He was involved in church and community activities. He was very creative and besides being outgoing, he also enjoyed just being home with family. Sometimes on Saturdays he’d call his parents, his inlaws and a few close family members just so everyone knew we were okay, then he’d unplug the house phone for a few hours. Or if a family member was out he left the phone plugged in and instructed us to let the phone ring once, hang up, wait a moment and call back and let it ring. He was thrilled when phones got the option to turn the ringer off and did the Snoopy happy dance when answering machines became a thing.

    So I was naturally programmed to be outgoing while being an introvert. When I was diagnosed with asthma, I didn’t think it’d affect my daily life very much. Boy was I wrong. It was subtle, but I went out less and less because going out almost always lead to asthma symptoms and often attacks. A little over a year ago a cold put me out of commission for 3 weeks and took another 3 weeks to be back to “normal”. That’s when my doctor told me to stop wearing the surgical style masks I’d been wearing and get a N95 mask. It was great advice. It lessened my allergy and asthma symptoms and asthma attacks. Thereby lessening rescue medication needed. 😁😏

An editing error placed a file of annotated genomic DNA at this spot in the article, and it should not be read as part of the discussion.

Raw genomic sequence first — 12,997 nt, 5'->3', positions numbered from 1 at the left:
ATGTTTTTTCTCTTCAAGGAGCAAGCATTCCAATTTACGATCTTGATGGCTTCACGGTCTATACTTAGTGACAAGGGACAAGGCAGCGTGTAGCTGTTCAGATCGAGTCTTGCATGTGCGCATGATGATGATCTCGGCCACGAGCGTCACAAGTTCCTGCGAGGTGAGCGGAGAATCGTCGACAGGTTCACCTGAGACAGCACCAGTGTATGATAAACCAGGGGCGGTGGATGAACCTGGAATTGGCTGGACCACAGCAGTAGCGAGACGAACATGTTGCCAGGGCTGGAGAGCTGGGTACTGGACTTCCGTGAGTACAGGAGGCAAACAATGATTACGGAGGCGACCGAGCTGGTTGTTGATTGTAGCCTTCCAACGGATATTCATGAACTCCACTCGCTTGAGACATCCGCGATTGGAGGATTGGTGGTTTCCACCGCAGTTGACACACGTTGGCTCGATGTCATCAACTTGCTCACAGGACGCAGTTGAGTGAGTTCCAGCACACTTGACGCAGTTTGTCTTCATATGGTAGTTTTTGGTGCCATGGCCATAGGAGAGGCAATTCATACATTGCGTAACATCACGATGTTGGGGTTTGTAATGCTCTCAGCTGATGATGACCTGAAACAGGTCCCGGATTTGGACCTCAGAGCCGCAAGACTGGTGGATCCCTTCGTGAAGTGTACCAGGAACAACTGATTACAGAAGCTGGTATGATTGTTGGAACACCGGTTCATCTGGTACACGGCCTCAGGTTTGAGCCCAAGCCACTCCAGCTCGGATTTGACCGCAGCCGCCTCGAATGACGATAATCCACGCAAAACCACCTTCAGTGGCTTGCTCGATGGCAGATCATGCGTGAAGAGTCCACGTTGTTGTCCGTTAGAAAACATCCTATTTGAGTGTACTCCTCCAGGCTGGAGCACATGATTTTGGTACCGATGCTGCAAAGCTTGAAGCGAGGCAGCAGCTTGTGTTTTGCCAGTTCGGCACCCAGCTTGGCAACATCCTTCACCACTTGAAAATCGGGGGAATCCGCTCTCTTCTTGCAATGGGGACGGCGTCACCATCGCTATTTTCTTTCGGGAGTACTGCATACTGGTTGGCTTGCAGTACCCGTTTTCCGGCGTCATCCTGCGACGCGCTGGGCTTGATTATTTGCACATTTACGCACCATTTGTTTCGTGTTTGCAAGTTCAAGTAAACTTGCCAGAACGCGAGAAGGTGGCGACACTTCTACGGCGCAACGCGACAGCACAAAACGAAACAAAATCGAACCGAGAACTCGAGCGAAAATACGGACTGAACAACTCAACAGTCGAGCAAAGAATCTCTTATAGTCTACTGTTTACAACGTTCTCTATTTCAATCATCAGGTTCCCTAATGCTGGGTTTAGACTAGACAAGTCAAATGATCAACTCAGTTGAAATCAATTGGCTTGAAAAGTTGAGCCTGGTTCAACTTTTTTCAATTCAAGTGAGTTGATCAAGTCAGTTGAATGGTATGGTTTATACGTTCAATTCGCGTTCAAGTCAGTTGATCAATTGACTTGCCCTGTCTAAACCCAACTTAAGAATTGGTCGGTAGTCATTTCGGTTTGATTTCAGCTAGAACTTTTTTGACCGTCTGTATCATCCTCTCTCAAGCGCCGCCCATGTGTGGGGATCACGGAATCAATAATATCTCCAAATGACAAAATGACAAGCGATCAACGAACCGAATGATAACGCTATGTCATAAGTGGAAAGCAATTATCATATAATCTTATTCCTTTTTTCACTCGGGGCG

I’m protecting myself as best I can, my 15 year old daughter can’t drive yet, my legally blind sister is now staying with us. She’s diabetic, has hypertension and is on dialysis. She also has asthma, however that’s luckily been dormant for several years.

    I am the one that does the grocery shopping because I’m the one that can. My bf is a truck driver and recently parked his car hauler trailer and is currently delivering essential loads all over the northwest and west coast of the United States. We live in Kansas.

    I’m miss him and I’m also worried about him coming home. He is too. He doesn’t want to inadvertently bring Covid-19 home as a souvenir. He was so concerned about our safety that early March he bought us 3 months with of toilet paper, yes, I laughed at him a little bit. He also got us enough rice and beans to survive several months. He explained that he wanted us safe and fed if it came to not being able to leave the house. Gotta love someone looking out for you, your child and Seester like that. 💜


    1. Sounds like we have lived very similar lives. My sister has asthma, and so does my father. But they sometimes don’t seem to understand the difference between inconvenient asthma and life-threatening asthma.

      I completely agree that the reason we feel so at home now is because nobody looks at us strangely anymore in a mask. Now they want one. I’m so tempted not to give them to people who have made fun of me in the past. I’m just not that kind of person.

      Thanks for reading. I’m glad you enjoyed it. I enjoyed reading your comment as well!